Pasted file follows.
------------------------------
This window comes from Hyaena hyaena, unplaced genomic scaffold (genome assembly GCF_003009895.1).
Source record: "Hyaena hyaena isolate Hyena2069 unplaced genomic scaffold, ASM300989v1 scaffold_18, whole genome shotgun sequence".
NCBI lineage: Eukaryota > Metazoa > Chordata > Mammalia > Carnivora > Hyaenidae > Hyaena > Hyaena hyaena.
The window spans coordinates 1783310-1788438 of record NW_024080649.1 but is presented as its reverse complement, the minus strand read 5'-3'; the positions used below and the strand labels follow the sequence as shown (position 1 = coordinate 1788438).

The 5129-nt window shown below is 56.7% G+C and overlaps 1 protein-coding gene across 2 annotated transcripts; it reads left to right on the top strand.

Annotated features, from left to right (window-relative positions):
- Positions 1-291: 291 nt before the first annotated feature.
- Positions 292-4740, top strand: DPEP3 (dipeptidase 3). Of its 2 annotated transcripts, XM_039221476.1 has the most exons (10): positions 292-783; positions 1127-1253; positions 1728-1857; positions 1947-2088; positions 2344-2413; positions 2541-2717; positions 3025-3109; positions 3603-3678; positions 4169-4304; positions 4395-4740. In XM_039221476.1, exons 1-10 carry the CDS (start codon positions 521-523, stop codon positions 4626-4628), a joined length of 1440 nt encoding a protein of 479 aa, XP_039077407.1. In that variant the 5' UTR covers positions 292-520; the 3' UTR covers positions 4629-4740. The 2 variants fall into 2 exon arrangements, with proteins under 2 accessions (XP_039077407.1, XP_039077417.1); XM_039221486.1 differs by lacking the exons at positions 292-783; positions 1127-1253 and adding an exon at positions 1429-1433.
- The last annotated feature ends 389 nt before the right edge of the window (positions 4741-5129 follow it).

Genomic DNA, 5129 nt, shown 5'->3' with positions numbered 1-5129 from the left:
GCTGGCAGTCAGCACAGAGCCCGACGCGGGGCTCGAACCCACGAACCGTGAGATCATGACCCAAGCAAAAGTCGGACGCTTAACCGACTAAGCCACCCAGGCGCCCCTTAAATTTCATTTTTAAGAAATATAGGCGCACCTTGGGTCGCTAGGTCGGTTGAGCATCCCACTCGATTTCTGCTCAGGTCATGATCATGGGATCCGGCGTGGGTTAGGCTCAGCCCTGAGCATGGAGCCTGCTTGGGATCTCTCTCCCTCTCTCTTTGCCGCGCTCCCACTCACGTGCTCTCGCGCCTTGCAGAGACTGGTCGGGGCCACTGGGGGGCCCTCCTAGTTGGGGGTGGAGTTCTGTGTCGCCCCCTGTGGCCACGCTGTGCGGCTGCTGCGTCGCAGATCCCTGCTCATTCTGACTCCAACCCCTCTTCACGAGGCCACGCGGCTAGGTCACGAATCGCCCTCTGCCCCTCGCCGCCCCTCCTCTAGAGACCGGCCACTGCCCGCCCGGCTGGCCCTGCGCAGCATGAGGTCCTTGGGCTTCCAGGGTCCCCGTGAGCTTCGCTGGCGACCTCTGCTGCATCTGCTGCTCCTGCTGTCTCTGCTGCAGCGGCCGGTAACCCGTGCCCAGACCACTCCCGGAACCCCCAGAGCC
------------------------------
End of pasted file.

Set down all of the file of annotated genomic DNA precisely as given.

This window comes from Hyaena hyaena, unplaced genomic scaffold (genome assembly GCF_003009895.1).
Source record: "Hyaena hyaena isolate Hyena2069 unplaced genomic scaffold, ASM300989v1 scaffold_18, whole genome shotgun sequence".
NCBI lineage: Eukaryota > Metazoa > Chordata > Mammalia > Carnivora > Hyaenidae > Hyaena > Hyaena hyaena.
The window spans coordinates 1783310-1788438 of record NW_024080649.1 but is presented as its reverse complement, the minus strand read 5'-3'; the positions used below and the strand labels follow the sequence as shown (position 1 = coordinate 1788438).

The 5129-nt window shown below is 56.7% G+C and overlaps 1 protein-coding gene across 2 annotated transcripts; it reads left to right on the top strand.

Annotated features, from left to right (window-relative positions):
- Positions 1-291: 291 nt before the first annotated feature.
- Positions 292-4740, top strand: DPEP3 (dipeptidase 3). Of its 2 annotated transcripts, XM_039221476.1 has the most exons (10): positions 292-783; positions 1127-1253; positions 1728-1857; positions 1947-2088; positions 2344-2413; positions 2541-2717; positions 3025-3109; positions 3603-3678; positions 4169-4304; positions 4395-4740. In XM_039221476.1, exons 1-10 carry the CDS (start codon positions 521-523, stop codon positions 4626-4628), a joined length of 1440 nt encoding a protein of 479 aa, XP_039077407.1. In that variant the 5' UTR covers positions 292-520; the 3' UTR covers positions 4629-4740. The 2 variants fall into 2 exon arrangements, with proteins under 2 accessions (XP_039077407.1, XP_039077417.1); XM_039221486.1 differs by lacking the exons at positions 292-783; positions 1127-1253 and adding an exon at positions 1429-1433.
- The last annotated feature ends 389 nt before the right edge of the window (positions 4741-5129 follow it).

Genomic DNA, 5129 nt, shown 5'->3' with positions numbered 1-5129 from the left:
GCTGGCAGTCAGCACAGAGCCCGACGCGGGGCTCGAACCCACGAACCGTGAGATCATGACCCAAGCAAAAGTCGGACGCTTAACCGACTAAGCCACCCAGGCGCCCCTTAAATTTCATTTTTAAGAAATATAGGCGCACCTTGGGTCGCTAGGTCGGTTGAGCATCCCACTCGATTTCTGCTCAGGTCATGATCATGGGATCCGGCGTGGGTTAGGCTCAGCCCTGAGCATGGAGCCTGCTTGGGATCTCTCTCCCTCTCTCTTTGCCGCGCTCCCACTCACGTGCTCTCGCGCCTTGCAGAGACTGGTCGGGGCCACTGGGGGGCCCTCCTAGTTGGGGGTGGAGTTCTGTGTCGCCCCCTGTGGCCACGCTGTGCGGCTGCTGCGTCGCAGATCCCTGCTCATTCTGACTCCAACCCCTCTTCACGAGGCCACGCGGCTAGGTCACGAATCGCCCTCTGCCCCTCGCCGCCCCTCCTCTAGAGACCGGCCACTGCCCGCCCGGCTGGCCCTGCGCAGCATGAGGTCCTTGGGCTTCCAGGGTCCCCGTGAGCTTCGCTGGCGACCTCTGCTGCATCTGCTGCTCCTGCTGTCTCTGCTGCAGCGGCCGGTAACCCGTGCCCAGACCACTCCCGGAACCCCCAGAGCC